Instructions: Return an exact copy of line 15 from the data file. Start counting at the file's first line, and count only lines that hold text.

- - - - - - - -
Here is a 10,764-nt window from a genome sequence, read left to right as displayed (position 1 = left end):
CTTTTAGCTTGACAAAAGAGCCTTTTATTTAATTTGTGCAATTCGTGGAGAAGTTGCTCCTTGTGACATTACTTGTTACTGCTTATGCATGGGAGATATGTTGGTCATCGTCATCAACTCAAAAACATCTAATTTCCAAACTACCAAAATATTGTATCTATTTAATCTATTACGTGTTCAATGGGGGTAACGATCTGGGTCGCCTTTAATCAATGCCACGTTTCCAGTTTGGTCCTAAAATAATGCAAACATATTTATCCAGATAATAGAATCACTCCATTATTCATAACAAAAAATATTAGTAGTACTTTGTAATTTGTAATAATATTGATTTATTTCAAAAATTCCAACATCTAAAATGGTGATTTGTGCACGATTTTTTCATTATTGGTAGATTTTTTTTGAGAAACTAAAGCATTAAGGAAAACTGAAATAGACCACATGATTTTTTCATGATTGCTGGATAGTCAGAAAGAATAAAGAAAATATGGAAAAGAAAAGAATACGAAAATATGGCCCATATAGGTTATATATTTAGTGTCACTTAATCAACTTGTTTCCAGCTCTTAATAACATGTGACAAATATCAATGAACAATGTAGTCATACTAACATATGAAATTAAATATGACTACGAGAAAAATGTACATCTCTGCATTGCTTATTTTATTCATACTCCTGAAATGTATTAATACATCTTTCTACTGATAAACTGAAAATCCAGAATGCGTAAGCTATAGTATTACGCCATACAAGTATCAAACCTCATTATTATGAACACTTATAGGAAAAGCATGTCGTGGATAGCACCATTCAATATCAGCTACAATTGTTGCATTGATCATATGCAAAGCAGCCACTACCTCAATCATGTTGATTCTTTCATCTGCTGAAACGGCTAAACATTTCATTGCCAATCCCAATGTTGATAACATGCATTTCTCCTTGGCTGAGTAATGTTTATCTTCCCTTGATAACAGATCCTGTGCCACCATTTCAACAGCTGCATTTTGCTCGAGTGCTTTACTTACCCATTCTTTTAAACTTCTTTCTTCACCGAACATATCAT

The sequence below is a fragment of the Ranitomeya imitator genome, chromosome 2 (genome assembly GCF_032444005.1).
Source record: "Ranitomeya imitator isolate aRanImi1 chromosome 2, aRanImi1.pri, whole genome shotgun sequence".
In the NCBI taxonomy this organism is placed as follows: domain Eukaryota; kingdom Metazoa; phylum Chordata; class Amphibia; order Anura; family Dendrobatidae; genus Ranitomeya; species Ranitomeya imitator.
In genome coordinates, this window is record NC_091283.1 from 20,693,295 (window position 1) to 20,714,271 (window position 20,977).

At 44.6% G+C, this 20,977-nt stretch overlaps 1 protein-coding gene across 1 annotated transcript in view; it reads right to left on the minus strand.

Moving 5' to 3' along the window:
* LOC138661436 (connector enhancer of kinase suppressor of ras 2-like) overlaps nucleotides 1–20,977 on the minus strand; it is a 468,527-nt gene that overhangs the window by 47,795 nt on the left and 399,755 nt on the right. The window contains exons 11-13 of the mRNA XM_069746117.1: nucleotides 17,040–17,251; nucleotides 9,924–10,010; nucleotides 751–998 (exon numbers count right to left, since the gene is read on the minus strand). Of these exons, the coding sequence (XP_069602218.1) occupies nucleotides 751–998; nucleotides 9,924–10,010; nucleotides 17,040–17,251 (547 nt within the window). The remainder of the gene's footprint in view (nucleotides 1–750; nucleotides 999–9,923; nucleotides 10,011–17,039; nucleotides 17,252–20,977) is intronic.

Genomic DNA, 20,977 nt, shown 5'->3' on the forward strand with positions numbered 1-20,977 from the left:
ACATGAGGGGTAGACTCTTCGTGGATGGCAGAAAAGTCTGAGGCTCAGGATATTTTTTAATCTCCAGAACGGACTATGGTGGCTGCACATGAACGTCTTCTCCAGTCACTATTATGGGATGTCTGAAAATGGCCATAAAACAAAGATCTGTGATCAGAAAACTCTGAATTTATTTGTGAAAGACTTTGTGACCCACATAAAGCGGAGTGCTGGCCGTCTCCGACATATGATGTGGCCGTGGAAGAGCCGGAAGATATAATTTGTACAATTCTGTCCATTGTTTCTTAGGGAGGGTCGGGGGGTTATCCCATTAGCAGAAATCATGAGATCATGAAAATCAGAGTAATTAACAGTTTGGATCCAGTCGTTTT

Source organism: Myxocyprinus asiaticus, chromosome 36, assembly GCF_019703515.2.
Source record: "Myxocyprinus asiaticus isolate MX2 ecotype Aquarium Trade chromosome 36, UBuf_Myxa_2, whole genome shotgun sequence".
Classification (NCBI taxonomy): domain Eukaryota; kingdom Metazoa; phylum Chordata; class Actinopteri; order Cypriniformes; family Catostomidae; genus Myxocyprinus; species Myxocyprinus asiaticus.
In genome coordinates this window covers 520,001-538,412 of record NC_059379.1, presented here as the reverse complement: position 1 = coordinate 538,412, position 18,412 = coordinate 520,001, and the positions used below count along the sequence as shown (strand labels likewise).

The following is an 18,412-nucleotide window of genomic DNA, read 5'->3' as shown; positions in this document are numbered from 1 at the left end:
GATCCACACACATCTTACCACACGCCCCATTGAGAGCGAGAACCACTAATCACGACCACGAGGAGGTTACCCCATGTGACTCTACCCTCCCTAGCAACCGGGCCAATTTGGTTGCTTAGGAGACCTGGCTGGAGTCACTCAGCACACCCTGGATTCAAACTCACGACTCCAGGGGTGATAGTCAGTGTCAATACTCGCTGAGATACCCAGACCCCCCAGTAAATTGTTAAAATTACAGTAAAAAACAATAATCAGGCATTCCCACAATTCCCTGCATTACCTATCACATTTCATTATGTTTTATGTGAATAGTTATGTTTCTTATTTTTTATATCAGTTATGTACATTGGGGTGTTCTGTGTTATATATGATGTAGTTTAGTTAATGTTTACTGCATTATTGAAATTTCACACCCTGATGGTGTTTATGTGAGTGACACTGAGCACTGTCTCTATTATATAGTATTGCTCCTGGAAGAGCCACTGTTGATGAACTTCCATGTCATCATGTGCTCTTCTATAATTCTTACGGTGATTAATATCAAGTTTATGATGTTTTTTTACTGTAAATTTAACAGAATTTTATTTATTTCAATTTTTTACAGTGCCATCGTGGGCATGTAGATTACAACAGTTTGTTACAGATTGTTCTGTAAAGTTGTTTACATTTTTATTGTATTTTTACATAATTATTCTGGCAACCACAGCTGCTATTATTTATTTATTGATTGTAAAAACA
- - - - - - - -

In genome coordinates this window covers 520,001-538,412 of record NC_059379.1, presented here as the reverse complement: position 1 = coordinate 538,412, position 18,412 = coordinate 520,001, and the positions used below count along the sequence as shown (strand labels likewise).